I’m not trying to get you to conjure up your inner beauty queen and talk about creating world peace or saving all the puppies – even though that’d be nice – I am trying to get you to think a little bit about purpose. That purpose – or fight, if you will – comes from inside of YOU.

Here’s how to find your fight.

1. Define WHAT You’re Fighting For

My fight is to change the way business owners approach their marketing writing.

It frustrates me to see business owners toss up a “free” website with self-centered copywriting filling the headlines and paragraphs just so that they have a placeholder online.

Note: I put “free” in quotes because even though you’re not paying out of pocket for a website on Wix or GoDaddy, you’re paying big time in opportunity cost.

Words matter. They matter so freakin’ much that I put it on EVERY SINGLE PAGE of my website. It’s my fight. It’s the concept that I can speak to with absolute 100% certainty and passion because I believe it in my core.

What’s your fight? What’s your purpose online?

It’s a deep question but it’s one that deserves a healthy amount of thought.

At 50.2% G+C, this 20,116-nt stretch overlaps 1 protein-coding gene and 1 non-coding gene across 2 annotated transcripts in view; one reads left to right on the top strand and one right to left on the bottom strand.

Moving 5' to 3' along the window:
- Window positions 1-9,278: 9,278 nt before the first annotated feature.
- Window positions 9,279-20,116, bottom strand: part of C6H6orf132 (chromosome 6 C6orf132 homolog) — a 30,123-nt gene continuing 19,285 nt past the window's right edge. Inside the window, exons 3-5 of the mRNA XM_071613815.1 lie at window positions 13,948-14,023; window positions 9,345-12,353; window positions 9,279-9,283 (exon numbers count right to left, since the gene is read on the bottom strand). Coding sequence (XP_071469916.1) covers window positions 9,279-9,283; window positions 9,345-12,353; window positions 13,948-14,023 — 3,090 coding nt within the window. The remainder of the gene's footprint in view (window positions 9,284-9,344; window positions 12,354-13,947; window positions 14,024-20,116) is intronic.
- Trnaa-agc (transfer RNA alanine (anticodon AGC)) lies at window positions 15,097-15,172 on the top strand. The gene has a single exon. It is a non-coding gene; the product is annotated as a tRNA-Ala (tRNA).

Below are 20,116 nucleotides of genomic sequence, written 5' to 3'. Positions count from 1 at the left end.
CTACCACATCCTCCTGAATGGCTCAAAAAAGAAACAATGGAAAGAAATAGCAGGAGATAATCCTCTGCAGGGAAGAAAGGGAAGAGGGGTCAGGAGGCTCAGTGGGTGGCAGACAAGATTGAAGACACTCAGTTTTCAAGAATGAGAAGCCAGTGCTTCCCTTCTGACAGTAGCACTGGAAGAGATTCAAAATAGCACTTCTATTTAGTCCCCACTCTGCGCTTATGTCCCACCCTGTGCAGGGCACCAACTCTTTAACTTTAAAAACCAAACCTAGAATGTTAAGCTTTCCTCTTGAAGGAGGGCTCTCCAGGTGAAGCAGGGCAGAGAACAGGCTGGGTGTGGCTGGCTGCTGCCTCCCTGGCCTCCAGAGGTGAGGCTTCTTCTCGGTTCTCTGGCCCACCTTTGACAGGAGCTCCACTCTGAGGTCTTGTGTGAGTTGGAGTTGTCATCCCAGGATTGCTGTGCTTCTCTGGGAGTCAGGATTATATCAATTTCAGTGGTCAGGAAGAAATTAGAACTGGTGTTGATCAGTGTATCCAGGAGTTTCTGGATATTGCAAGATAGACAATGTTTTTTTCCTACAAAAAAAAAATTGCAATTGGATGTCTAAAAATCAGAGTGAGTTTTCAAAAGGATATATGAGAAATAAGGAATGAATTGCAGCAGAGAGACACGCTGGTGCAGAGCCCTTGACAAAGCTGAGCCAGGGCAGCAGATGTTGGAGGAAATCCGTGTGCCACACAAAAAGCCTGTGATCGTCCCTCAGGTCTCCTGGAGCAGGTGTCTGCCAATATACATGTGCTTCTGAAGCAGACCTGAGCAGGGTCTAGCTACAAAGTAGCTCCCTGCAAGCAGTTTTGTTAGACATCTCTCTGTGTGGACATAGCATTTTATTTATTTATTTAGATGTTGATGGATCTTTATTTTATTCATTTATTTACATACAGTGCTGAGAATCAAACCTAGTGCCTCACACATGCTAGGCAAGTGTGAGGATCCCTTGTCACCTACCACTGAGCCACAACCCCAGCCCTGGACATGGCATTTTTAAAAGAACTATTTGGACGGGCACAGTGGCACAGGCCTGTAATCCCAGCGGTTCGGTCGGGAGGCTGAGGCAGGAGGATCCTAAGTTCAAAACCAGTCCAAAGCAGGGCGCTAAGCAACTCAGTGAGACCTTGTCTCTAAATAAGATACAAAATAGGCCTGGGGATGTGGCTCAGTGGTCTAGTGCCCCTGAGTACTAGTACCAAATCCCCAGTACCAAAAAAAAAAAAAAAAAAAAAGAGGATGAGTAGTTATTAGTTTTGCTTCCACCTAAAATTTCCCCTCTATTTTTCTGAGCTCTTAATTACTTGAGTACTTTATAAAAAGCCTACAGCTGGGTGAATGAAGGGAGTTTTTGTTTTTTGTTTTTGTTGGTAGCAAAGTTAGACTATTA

2. Define WHO You’re Fighting For

The people you’re fighting for matter just as much (if not more) than your big picture purpose.

You can’t write a blog post to the masses and expect it to sound like your authentic self. Narrowing your focus and writing as if you’re speaking to the ONE person in this world whom you help will make your writing significantly stronger.

Right now, I have my perfect client in mind. I’m not thinking about writing to my mom or my husband because neither of them need this information. I’m writing this to the person who I know can benefit the most from this fight.

The person may or may not be real (although in my case, he is), as long as you have a person with a face, a name, and a story.

Who is your person? Who are you fighting the good fight for?